Governor Justice’s proposed revenue enhancements for FY 2018 include:

General Revenue Fund Revenue Enhancements

  • Increasing the Sales & Use Tax from 6 percent to 6.5 percent ($92.7 million).
  • Broadening the Sales Tax base to include some professional services ($82 million) and advertising services ($5.6 million).
  • Enacting a new Commercial Activity Tax (gross receipts tax) on businesses of 0.2 percent ($214 million).
  • Raising Beer Barrel Tax from $5.50 to $8.00 ($2.8 million) and Wholesale Liquor from 28 percent to 32% ($2.8 million).
  • Repealing Film Tax Credit ($2.5 million in FY19), modifying Excess Acreage Tax to 5 cents per acre (unknown), and a new tiered Severance Tax rate (unknown).
  • Ending a general revenue fund transfer to Division of Highways ($11.7 million) and re-directing Workers’ Compensation Debt Fund revenue (onetime money) to general revenue fund in FY 2017 ($25.5 million) and FY2018 ($38.25).

State Road Fund Enhancements

  • Raising the excise motor fuel tax from 20.5 cents per gallon to 30.5 cents per gallon ($144 million)
  • Raise Division of Motor Vehicle registration fees from $30 to $50 ($33 million)
  • Implementing a $1 toll increase on the West Virginia Turnpike ($500 million) to fund a Turnpike Bond, a voter approved general obligation bond ($400 million), and legislative approval for increasing GARVEE capacity (bond) ($500 million).

The specifics of the revenue enhancements listed above are unknown, but it is clear that the brunt of the changes will fall harder on low-income West Virginians compared to those with higher incomes. The chart below illustrates this point by looking at the tax impact of the proposed sales tax changes, enactment of a new commercial activities tax, and the 10 cent gas tax increase. For West Virginians that only make $11,000 annually (lowest 20 percent), they will pay on average 1.3 percent more of their income in additional taxes or $133 dollars. For West Virginians in the top one percent who make on average $778,000, they will pay an additional 0.2 percent of their income in taxes under Justice’s revenue plan. While the amount of taxes paid by income group increases with income, the tax change as a share of income decreases – meaning that it takes a larger bit out of low and middle income taxpayers than higher income West Virginians.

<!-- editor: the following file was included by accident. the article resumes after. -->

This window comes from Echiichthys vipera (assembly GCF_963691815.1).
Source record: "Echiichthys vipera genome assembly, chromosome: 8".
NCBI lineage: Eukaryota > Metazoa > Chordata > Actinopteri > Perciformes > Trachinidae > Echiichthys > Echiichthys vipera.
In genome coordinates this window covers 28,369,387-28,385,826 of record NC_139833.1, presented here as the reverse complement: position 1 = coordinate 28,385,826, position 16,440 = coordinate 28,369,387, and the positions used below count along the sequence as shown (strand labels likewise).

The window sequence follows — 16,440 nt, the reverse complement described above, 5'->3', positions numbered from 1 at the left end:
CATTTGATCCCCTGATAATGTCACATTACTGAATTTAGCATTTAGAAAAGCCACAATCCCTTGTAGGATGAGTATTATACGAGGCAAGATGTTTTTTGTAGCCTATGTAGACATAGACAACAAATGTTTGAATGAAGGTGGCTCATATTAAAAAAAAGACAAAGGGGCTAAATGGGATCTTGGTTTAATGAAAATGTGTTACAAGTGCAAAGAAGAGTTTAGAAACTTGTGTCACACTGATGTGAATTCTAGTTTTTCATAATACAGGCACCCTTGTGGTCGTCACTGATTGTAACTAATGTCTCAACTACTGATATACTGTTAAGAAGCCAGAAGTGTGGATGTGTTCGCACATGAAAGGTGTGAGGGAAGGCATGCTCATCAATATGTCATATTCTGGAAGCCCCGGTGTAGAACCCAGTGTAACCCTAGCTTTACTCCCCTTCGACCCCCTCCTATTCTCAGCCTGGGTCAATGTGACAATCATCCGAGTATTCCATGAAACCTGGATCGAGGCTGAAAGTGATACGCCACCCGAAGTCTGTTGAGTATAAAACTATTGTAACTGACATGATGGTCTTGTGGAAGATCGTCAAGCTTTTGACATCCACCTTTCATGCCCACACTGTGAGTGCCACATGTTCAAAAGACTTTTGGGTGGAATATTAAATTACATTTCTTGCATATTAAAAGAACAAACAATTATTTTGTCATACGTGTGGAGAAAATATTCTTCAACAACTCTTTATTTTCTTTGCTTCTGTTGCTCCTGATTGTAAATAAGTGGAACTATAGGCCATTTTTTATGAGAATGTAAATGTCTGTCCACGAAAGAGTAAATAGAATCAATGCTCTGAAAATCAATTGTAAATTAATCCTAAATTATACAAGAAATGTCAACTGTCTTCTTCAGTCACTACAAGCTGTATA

Until Governor Justice’s revenue plan is introduced, it will be difficult to measure exactly how it will impact working families in the state. That said, it is clear that it would fall hardest on low-income people in the state. There are number of options that exist to make his plan more balanced. This could include reinstating the business franchise tax and raising the corporate net income tax to their 2006 levels, increasing the severance tax on natural gas from 5 percent to 6.5 percent, enacting a three percent income tax surcharge on incomes above $200,000, and creating a refundable state Earned Income Tax Credit that is available in 26 other states. Lawmakers could also include expanding the sales tax base to include digital downloads and other personal services. 

Though Justice’s tax plan is not perfect, it offers a real opportunity for lawmakers to include more progressive revenue enhancements that will ensure that state addresses its huge budget crisis while ensuring that it takes a balanced approach to tax increases that is more closely aligned with the ability to pay.

Replacing Income Taxes with a General Consumption Tax is Radical and Regressive (SB 335)

Senate leadership introduced SB 335 which would would abolish the personal income tax and sales and use tax, phase out the corporate income tax, lower the severance tax, and replace these taxes with an 8 percent broad-based general consumption or sales tax. While it is unclear whether this tax shift would be revenue neutral, it would dramatically increase taxes on most West Virginians and give large tax breaks to the wealthiest people in the state. West Virginia would also be the only state with a general consumption tax.

According to SB 335, the 6 percent sales and use tax would be repealed on July 1, 2017, and the personal income tax would be repealed on January 1, 2018. A new and temporary flat personal income tax would be created on January 1, 2018, but would be phased out by 2021. The flat personal income tax rate would be 0.60 percent in 2018, 0.40 percent in 2019, 0.20 percent in 2020, and zero in 2021 when it is eliminated (see current personal income tax brackets here).